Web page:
"Usually we use Netflow data to look at the bandwidth on an interface and find out who is doing what or what application is using most of the bandwidth," he says. "If it is valid traffic, okay, but we have used it in the past to identify streaming video, and when it starts affecting the rest of the company, we have to tell people to stop doing that."
He has also used this flow analysis tool to identify problems related to valid traffic. For example, Itron uses McAfee ePolicy Orchestrator (ePO) central security management software. The software itself is not a problem, but there is a mismatch between the bandwidth at headquarters and some of the branch offices. Liberty Lake and four other offices have DS-3 connections (44 Mbps) but most of the other sites have only a single or multiple T-1 connections (1.544 Mbps) so the security updates can flood the connection.
"Because we have a DS-3 and most other sites don't, we are able to send data a lot faster than they can receive," says Routt. "We have gotten calls saying the network is slow. We open up Scrutinizer, see the connection is pegged at 100%, we look further and the main culprit is ePO."
For network security, Itron is standardizing on Cisco's Adaptive Security Appliances (ASA). So far the company has deployed about a dozen in locations including Australia, Brazil and France.
"Anywhere we have external Internet connections or VPN connections, we are moving to standardize with the ASA platforms," says Routt.
One problem, however, with ASAs is that they can mask network problems. Initially they did provide SNMP information, which would tell when a connection was overloaded, however they did not show where all that traffic was coming from. Since the ASA appliances used Network Address Translation (NAT), when trying to analyze the packets, it appeared that all the traffic was coming from a single host – the firewall.
In early 2009, however, this changed. With the launch of the Cisco ASA 5580 products, Cisco also released a Flexible NetFlow security logging implementation called NetFlow Security Event Logging (NSEL), which is designed to scale better than syslog without sacrificing granularity. Flexible NetFlow - an extension of NetFlow v.9 - allows administrators to specify the fields they want to gather on the packet flows. It provides enhanced optimization, reduces costs and improves capacity planning and security detection beyond traditional flow technologies.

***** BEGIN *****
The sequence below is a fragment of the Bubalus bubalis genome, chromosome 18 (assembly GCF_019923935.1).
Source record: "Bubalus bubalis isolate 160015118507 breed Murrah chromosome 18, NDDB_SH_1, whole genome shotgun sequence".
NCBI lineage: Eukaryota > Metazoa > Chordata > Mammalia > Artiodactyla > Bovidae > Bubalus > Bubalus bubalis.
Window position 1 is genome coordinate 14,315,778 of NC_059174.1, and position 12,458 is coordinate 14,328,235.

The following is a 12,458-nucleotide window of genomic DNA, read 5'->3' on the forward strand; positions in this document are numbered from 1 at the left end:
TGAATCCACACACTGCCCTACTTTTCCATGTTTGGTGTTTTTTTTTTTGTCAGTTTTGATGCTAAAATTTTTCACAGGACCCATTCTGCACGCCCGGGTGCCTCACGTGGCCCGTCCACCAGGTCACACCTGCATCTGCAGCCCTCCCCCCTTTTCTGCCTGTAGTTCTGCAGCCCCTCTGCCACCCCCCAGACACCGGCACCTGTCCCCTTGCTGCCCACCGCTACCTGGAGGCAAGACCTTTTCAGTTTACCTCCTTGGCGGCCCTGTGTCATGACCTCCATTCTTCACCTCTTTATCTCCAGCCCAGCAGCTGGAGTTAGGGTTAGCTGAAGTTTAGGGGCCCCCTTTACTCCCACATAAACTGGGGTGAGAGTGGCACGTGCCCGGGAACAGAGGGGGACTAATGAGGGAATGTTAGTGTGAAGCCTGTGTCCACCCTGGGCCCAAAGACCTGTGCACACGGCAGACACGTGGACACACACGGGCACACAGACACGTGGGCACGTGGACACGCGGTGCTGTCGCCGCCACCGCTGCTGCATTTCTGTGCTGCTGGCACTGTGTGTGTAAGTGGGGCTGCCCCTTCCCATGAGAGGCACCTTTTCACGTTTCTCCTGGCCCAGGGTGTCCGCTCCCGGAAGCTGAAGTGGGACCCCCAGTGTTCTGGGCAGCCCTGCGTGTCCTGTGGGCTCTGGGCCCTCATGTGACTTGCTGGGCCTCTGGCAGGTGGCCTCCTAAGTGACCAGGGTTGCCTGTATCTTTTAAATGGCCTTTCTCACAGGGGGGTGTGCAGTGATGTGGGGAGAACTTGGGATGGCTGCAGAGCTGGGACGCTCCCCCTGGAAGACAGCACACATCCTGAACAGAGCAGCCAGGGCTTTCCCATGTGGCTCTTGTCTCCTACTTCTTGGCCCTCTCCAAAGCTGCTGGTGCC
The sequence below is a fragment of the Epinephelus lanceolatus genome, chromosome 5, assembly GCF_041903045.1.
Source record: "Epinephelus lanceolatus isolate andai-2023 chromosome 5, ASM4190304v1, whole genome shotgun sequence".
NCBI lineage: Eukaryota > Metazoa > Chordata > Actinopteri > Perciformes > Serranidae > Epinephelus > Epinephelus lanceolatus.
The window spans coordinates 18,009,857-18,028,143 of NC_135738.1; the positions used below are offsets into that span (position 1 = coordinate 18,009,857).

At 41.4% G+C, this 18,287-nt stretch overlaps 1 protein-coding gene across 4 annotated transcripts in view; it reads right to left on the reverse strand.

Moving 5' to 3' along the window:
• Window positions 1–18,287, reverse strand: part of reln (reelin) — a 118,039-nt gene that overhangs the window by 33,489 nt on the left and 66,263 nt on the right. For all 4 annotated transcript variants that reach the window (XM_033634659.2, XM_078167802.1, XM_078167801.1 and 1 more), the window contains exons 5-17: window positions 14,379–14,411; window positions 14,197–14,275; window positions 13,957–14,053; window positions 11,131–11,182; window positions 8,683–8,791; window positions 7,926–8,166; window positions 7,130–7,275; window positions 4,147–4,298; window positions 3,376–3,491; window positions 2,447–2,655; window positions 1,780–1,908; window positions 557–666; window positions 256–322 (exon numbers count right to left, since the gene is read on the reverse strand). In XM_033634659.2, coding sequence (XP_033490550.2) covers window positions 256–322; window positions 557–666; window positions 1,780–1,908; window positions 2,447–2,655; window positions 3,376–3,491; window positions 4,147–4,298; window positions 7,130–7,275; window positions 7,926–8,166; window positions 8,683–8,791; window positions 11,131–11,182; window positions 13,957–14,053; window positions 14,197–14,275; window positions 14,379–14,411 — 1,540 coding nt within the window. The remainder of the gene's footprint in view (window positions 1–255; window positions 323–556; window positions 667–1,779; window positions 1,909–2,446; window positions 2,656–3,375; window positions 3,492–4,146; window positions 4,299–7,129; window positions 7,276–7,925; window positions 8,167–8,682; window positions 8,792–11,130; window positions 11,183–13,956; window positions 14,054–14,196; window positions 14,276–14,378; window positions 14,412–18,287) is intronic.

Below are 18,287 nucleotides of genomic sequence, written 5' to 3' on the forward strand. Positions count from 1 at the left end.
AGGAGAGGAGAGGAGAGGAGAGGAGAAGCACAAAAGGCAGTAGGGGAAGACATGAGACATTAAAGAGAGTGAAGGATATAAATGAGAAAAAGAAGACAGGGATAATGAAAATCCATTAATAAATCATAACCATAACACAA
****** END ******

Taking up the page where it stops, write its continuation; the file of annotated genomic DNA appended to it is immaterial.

Using NSEL, the ASA 5580 tracks the state changes that a flow undergoes, including the flow creation, when the flow is denied by an ACL, and flow teardown. With NSEL, flow change events trigger the creation of a NetFlow record. The ASA can also send syslog messages, but since the NSEL packages contain the same information, administrators can shut off redundant syslog messages to save resources. The flows can also be filtered so only certain types of events are reported and, using Modular Policy Framework, NSEL records detailing particular types of events or types of traffic can be sent to separate collectors.
NSEL gives network and security administrators greater visibility into what is happening on the firewall, but only if the collector is capable of correctly reading and storing the Flexible NetFlow data. Most collectors today are only capable of reading data in a set pattern. This is not a problem with traditional NetFlow, since it uses a single template. NSEL, however, can send any of 17 different templates, depending on the type of event being reported. In addition, one may want to see other data such as MAC addresses or VLAN IDs, giving rise to even more templates.
Since Scrutinizer does support Flexible NetFlow, Routt was able to implement NSEL on his ASAs.
"Before we were blind," says Routt. "We couldn't see where connections were going or what they were doing. Now that the ASA exports NetFlow, we have enough visibility so we can track issues quickly."
Peering into the Black Holes
As the third anniversary of the acquisition approaches, the integration is still proceeding. There is an ongoing migration from an LDAP directory and Lotus Notes to Microsoft's Active Directory and Exchange Server. The original Actaris and Itron MPLS networks are tied together by a link between an Itron router and one at a managed service provider in Europe.
"Other than that, there is not a lot of network integration, so I am trying to get more visibility via SNMP and NetFlow," says Routt. "We are able to look at quite a bit of the provider network, but as far as local LANs, in most cases it is a black hole."
The visibility is improving as more devices are configured to report NetFlow data, and as IT staff at Itron and its European service providers become more adept at using flow analysis to track down problems.
Joe Zwers is a freelance writer based in Tujunga, California, specializing in business and technology.